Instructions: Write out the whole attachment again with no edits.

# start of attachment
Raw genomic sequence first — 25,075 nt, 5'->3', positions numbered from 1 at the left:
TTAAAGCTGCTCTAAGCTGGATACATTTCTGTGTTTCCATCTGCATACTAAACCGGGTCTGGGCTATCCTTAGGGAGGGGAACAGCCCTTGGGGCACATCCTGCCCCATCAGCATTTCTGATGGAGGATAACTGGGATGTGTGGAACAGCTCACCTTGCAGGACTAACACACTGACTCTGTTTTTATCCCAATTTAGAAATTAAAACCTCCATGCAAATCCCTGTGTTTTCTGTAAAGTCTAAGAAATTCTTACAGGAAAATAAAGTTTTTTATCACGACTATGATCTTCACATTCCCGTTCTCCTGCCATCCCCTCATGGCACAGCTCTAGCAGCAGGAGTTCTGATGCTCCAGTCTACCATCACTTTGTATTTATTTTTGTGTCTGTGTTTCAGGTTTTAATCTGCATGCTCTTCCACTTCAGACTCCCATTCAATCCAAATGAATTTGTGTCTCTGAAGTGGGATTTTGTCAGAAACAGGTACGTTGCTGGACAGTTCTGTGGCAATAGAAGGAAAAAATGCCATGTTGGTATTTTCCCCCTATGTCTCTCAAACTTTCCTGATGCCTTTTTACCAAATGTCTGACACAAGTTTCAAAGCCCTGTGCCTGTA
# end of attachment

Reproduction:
Raw genomic sequence first — 25,075 nt, 5'->3', positions numbered from 1 at the left:
TTAAAGCTGCTCTAAGCTGGATACATTTCTGTGTTTCCATCTGCATACTAAACCGGGTCTGGGCTATCCTTAGGGAGGGGAACAGCCCTTGGGGCACATCCTGCCCCATCAGCATTTCTGATGGAGGATAACTGGGATGTGTGGAACAGCTCACCTTGCAGGACTAACACACTGACTCTGTTTTTATCCCAATTTAGAAATTAAAACCTCCATGCAAATCCCTGTGTTTTCTGTAAAGTCTAAGAAATTCTTACAGGAAAATAAAGTTTTTTATCACGACTATGATCTTCACATTCCCGTTCTCCTGCCATCCCCTCATGGCACAGCTCTAGCAGCAGGAGTTCTGATGCTCCAGTCTACCATCACTTTGTATTTATTTTTGTGTCTGTGTTTCAGGTTTTAATCTGCATGCTCTTCCACTTCAGACTCCCATTCAATCCAAATGAATTTGTGTCTCTGAAGTGGGATTTTGTCAGAAACAGGTACGTTGCTGGACAGTTCTGTGGCAATAGAAGGAAAAAATGCCATGTTGGTATTTTCCCCCTATGTCTCTCAAACTTTCCTGATGCCTTTTTACCAAATGTCTGACACAAGTTTCAAAGCCCTGTGCCTGTA